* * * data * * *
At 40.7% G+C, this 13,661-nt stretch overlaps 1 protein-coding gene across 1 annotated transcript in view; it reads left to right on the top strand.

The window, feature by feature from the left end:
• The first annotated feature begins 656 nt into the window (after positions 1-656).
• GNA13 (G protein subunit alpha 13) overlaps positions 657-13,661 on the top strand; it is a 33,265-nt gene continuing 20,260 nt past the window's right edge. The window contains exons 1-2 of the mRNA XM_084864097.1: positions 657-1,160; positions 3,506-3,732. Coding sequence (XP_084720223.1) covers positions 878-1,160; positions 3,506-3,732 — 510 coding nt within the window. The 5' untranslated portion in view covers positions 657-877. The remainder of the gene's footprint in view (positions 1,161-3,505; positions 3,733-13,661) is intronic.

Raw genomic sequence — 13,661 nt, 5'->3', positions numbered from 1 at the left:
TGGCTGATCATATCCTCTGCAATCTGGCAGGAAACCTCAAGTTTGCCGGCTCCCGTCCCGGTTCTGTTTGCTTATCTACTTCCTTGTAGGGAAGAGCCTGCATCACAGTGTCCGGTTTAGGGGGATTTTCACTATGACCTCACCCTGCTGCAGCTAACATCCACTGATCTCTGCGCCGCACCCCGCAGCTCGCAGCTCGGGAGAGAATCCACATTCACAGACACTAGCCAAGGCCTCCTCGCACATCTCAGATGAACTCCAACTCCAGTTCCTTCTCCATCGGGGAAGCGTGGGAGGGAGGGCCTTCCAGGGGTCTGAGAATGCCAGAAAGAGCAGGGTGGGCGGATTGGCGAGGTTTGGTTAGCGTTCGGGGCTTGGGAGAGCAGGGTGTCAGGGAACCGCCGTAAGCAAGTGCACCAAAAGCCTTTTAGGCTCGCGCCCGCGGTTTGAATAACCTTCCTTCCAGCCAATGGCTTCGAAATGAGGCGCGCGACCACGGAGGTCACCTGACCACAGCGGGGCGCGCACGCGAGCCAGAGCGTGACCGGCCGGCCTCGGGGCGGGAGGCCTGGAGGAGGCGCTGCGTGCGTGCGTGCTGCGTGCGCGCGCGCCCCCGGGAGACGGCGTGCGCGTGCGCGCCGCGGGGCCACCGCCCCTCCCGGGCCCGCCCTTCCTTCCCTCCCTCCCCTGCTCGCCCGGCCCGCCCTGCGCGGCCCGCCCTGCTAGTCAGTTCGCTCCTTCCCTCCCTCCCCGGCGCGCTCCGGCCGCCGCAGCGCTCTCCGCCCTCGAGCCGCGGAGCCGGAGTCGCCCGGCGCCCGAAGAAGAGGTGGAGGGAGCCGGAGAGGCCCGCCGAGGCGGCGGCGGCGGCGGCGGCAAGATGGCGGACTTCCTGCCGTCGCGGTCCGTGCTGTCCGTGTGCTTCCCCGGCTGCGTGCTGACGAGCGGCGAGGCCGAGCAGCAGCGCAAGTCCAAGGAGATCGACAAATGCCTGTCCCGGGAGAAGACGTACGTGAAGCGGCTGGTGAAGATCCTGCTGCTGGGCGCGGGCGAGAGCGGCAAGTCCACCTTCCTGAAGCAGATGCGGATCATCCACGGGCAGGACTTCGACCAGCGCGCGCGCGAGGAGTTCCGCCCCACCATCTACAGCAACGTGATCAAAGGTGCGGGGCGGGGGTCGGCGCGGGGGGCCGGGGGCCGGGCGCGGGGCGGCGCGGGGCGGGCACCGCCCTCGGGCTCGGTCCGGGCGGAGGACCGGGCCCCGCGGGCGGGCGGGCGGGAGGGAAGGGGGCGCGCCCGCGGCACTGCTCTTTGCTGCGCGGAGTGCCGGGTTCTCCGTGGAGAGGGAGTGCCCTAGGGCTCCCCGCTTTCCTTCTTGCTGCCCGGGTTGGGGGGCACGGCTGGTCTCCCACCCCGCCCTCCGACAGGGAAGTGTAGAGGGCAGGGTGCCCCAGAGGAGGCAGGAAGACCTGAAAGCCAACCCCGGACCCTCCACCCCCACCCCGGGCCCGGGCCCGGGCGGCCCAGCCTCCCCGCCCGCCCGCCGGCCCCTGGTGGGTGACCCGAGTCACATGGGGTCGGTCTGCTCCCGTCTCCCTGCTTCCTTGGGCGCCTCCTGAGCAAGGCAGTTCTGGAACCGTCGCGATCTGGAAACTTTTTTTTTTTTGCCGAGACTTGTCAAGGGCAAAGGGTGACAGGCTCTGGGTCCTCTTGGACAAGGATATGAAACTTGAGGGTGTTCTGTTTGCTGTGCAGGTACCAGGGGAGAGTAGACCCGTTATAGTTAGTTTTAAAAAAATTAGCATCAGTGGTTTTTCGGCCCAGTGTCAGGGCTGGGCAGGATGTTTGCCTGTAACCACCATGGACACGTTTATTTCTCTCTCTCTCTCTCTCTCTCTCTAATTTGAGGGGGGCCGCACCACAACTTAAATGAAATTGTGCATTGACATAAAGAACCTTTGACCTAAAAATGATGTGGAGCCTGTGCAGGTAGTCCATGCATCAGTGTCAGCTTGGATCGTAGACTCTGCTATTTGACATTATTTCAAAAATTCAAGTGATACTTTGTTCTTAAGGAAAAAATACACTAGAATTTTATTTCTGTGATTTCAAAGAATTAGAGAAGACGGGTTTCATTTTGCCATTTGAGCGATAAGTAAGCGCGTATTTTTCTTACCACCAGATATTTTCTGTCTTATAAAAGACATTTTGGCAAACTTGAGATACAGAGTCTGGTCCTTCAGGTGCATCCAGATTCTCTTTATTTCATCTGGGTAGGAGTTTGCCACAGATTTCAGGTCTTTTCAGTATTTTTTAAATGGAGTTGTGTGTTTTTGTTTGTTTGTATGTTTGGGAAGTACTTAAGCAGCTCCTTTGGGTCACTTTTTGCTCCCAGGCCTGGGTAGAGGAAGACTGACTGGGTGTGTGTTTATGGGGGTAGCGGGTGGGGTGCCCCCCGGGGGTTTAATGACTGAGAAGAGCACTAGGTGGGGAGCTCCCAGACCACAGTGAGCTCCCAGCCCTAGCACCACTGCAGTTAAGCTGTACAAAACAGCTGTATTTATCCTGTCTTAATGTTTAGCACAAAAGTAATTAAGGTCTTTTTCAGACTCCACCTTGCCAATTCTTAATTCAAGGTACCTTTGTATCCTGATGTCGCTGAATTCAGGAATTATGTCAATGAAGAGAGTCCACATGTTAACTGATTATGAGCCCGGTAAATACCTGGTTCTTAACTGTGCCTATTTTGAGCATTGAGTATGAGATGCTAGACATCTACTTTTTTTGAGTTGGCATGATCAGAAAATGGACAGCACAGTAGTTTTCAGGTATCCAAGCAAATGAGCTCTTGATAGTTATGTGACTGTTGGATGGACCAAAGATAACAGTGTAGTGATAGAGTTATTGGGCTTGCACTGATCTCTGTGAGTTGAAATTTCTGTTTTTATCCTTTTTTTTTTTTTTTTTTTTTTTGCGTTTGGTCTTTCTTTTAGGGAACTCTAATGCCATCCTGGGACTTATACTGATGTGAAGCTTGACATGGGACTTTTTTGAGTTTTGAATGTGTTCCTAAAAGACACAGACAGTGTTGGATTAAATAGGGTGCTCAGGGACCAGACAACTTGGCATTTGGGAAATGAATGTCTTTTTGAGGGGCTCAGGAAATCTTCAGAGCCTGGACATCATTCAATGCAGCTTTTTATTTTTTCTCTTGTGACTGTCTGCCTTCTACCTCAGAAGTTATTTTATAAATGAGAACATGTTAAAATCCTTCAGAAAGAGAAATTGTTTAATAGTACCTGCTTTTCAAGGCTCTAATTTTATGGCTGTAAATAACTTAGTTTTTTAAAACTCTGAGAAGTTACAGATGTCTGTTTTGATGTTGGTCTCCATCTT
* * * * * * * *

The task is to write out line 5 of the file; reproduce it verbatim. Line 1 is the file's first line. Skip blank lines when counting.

Raw genomic sequence — 13,661 nt, 5'->3', positions numbered from 1 at the left: